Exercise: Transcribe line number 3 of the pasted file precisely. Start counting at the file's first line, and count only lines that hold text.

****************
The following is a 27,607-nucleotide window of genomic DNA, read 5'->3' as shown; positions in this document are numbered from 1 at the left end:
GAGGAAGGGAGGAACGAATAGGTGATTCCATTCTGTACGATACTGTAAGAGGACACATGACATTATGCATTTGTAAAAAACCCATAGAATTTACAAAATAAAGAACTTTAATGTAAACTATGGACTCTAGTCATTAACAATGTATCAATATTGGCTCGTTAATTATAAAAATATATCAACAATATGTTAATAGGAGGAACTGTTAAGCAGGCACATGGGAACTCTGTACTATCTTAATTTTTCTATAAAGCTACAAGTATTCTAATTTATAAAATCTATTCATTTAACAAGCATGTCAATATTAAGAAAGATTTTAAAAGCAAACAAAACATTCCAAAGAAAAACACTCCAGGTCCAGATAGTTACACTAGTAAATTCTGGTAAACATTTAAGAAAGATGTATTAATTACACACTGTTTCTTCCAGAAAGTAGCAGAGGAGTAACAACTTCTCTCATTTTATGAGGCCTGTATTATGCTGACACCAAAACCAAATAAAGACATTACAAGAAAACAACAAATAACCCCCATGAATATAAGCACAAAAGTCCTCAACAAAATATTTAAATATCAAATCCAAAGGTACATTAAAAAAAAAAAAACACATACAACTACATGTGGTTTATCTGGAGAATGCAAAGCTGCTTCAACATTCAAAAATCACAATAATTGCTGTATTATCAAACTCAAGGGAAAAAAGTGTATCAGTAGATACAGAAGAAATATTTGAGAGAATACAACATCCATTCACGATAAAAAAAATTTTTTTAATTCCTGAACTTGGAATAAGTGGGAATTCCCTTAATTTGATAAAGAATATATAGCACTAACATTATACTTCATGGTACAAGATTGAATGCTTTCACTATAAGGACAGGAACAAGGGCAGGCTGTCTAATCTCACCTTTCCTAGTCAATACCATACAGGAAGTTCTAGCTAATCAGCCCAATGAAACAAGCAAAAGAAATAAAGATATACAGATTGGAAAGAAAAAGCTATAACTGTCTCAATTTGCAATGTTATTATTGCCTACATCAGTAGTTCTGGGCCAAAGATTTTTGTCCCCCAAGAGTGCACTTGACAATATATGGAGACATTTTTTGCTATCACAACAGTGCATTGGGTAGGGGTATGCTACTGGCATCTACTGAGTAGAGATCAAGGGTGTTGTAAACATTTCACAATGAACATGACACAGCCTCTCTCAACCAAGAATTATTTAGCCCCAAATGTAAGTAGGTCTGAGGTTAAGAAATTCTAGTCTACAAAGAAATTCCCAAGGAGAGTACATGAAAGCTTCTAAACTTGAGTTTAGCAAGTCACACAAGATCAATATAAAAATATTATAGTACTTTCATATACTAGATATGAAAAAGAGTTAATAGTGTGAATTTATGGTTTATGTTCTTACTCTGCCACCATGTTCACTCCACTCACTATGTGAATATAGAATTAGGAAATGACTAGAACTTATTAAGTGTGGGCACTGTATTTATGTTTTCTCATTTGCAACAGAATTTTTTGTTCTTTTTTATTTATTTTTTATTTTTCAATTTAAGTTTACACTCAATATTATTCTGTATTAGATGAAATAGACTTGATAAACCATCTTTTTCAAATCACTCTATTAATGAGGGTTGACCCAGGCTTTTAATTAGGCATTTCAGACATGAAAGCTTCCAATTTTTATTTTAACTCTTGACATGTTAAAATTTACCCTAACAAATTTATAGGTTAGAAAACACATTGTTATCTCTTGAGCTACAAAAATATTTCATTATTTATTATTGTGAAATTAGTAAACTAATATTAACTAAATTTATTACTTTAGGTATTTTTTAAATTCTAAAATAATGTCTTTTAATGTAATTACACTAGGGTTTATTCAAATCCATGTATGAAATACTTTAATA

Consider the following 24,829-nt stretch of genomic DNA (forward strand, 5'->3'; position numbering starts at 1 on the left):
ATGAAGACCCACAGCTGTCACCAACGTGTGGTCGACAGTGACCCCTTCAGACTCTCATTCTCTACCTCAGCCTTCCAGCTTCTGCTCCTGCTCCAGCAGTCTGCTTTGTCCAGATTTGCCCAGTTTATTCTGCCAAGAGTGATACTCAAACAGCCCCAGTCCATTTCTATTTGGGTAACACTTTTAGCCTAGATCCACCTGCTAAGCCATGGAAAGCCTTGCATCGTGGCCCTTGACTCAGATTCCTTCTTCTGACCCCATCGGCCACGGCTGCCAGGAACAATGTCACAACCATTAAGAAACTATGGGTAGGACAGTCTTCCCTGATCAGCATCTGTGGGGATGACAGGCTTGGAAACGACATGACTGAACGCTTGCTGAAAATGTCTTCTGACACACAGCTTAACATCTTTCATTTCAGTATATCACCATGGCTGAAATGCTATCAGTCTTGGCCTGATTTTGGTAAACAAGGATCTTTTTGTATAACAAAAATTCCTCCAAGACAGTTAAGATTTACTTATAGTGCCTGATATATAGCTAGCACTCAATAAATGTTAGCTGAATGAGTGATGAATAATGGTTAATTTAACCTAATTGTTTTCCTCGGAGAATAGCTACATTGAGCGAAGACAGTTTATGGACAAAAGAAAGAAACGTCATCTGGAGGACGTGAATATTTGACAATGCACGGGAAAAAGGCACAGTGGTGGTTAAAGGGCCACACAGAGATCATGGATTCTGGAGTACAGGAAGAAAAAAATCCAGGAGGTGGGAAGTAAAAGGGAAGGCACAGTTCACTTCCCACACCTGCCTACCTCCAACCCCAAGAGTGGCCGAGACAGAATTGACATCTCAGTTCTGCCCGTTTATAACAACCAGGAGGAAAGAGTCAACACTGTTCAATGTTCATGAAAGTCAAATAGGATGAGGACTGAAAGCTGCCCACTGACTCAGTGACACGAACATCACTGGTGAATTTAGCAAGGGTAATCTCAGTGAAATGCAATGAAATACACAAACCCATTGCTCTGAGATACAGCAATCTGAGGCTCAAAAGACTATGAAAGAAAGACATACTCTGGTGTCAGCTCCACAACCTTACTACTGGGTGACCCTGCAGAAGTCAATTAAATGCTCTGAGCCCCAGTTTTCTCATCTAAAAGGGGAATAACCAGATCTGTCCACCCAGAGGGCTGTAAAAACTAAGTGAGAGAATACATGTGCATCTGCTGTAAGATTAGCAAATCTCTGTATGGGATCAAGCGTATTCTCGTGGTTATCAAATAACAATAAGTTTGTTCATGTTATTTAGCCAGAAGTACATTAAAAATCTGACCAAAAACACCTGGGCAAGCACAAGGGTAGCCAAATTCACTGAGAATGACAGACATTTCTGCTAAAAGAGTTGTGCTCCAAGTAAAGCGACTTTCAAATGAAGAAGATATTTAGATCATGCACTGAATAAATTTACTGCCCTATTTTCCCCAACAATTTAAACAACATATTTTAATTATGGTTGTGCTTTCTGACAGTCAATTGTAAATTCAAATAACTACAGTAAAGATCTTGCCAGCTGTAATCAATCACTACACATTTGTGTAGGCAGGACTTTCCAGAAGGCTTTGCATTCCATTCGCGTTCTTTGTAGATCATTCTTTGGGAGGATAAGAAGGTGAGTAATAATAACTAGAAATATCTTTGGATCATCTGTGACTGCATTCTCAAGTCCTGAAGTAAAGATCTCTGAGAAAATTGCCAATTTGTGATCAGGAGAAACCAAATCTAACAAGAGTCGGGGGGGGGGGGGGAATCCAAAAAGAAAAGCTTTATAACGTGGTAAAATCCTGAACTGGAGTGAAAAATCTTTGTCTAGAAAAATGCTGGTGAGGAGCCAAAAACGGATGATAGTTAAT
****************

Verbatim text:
Consider the following 24,829-nt stretch of genomic DNA (forward strand, 5'->3'; position numbering starts at 1 on the left):